Please use this identifier to cite or link to this item:
|Title:||Regional Income Disparities in Canada|
|Keywords:||income;economic development;economic growth;disposable income|
|Abstract:||<p> An important problem existing in Canada today is that of unequal regional economic development. It is a basic problem of some regions having more and other regions having less. </p> <p> In a country where economic growth is quite often viewed as an accumulation of regional economies, it is important to identify the inequalities that exist between and within these regions. Of the numerous forms of economic disparities, income is generally considered the most prevalent. </p> <p> The majority of research performed on this topic of regional income disparities tends to deal with either regional productivity levels or regional income distribution and redistribution. </p> <p> This study however, is concerned with disposable income levels that exist throughout and within Canada's regions, in an attempt to determine that the quality of life is not equitable across these regional boarders. The main observations of the study were that, definite disparities exist not only between Canada's regions but, within them as well. Also, that metropolitan areas of the country experience a better quality of life, based on calculated welfare statistics, than do non-metropolitan areas. Finally, it was evident that Canada's economic disparities in most recent years have remained relatively constant. </p>|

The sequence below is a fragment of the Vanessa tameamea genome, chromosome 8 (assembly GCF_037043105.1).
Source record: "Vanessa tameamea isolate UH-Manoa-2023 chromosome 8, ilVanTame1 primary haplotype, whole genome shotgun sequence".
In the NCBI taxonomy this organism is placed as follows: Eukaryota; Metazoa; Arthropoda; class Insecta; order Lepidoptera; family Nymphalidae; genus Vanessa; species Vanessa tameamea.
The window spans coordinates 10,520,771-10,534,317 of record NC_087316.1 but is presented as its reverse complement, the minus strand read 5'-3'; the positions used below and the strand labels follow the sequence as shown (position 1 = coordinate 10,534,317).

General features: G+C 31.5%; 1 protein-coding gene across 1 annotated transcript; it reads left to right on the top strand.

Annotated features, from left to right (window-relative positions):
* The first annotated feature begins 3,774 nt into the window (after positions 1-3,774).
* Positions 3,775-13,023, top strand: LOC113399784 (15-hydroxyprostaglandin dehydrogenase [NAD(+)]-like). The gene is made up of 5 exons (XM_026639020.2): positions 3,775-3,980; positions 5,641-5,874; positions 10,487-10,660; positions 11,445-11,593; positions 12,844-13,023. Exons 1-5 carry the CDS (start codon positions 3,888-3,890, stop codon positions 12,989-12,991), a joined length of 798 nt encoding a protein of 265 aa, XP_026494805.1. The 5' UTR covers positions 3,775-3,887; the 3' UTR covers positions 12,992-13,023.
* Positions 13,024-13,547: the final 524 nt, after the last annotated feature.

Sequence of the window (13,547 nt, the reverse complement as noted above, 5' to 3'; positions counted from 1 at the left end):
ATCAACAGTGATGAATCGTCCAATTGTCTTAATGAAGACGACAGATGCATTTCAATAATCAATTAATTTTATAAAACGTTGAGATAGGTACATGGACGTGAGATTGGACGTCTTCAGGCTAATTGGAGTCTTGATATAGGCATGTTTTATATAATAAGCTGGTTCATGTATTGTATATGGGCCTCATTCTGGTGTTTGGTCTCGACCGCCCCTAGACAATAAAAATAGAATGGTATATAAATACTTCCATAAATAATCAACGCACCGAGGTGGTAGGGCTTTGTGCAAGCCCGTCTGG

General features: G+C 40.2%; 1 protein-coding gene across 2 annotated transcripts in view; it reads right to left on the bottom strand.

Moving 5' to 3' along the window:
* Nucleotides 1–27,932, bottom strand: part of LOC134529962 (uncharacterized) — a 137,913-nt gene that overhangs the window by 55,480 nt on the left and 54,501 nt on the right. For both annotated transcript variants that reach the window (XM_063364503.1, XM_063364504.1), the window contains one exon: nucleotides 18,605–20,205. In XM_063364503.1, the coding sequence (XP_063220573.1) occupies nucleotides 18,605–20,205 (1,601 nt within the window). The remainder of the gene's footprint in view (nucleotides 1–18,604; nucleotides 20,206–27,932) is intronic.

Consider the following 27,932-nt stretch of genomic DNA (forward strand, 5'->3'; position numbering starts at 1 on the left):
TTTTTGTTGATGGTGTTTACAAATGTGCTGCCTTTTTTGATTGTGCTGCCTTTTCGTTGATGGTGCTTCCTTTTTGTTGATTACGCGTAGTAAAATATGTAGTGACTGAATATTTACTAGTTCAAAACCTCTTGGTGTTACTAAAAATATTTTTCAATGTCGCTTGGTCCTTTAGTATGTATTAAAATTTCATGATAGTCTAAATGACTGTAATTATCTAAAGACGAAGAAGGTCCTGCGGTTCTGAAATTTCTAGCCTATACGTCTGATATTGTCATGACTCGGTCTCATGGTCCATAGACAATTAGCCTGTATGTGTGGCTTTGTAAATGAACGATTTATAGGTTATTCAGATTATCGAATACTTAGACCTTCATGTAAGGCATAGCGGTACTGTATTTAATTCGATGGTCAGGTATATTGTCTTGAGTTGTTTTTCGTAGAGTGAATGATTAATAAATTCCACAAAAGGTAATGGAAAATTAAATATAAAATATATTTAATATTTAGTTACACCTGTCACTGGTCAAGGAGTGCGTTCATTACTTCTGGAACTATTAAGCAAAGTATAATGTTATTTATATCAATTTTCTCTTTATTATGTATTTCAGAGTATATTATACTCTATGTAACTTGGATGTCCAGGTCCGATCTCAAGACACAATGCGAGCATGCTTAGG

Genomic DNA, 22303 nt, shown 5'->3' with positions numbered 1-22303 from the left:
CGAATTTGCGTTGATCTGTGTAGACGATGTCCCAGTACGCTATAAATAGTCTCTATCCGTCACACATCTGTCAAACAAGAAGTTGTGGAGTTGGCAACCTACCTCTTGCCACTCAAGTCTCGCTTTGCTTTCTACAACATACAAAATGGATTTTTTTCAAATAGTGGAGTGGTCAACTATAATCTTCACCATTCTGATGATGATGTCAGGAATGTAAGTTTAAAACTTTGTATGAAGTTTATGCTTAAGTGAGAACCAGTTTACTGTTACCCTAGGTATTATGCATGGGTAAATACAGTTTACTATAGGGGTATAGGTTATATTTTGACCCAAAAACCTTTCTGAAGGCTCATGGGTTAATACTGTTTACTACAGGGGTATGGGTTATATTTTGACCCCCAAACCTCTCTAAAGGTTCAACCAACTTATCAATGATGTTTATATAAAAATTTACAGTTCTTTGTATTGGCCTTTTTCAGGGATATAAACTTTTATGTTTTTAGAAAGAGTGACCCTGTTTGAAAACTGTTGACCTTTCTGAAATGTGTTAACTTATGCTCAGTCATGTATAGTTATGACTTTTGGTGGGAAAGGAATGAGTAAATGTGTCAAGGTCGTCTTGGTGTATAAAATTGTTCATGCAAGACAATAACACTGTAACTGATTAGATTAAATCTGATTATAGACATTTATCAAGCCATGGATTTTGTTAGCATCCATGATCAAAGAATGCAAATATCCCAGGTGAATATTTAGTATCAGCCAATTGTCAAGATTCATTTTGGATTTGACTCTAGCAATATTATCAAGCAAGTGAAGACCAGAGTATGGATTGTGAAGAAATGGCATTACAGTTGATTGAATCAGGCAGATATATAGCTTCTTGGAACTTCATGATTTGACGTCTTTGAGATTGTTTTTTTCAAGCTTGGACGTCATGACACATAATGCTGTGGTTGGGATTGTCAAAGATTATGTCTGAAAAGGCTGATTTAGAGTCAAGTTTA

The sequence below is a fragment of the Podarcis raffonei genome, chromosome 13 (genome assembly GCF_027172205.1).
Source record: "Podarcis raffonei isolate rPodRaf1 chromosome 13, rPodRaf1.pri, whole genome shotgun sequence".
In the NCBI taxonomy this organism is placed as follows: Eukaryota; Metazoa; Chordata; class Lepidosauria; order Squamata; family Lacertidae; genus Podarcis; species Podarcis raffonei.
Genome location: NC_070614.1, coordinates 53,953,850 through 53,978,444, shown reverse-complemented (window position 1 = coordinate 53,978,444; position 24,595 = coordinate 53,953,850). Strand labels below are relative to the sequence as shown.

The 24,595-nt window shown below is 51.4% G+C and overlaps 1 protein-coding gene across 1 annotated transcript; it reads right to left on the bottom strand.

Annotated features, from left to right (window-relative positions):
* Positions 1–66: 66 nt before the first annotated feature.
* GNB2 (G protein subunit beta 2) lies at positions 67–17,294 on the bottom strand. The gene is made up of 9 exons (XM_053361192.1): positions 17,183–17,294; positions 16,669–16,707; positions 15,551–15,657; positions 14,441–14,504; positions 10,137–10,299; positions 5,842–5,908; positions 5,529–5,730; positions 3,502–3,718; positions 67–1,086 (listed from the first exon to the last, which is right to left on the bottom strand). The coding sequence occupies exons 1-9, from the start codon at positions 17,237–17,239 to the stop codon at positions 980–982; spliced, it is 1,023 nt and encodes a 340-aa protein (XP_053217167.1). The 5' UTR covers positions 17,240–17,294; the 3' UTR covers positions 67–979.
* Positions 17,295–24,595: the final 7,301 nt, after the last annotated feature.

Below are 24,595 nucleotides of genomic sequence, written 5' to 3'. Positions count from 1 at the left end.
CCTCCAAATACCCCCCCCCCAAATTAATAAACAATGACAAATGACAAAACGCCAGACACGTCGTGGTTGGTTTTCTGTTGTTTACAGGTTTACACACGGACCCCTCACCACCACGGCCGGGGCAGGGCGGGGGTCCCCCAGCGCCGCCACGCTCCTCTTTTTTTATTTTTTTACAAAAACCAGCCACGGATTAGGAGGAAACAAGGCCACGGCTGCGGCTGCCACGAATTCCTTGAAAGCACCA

|Appears in Collections:||Open Access Dissertations and Theses|
Files in This Item:
|Mcphee_Donald_J_1990Apr_Geo4C6.pdf||28.45 MB||Adobe PDF||View/Open|
Items in MacSphere are protected by copyright, with all rights reserved, unless otherwise indicated.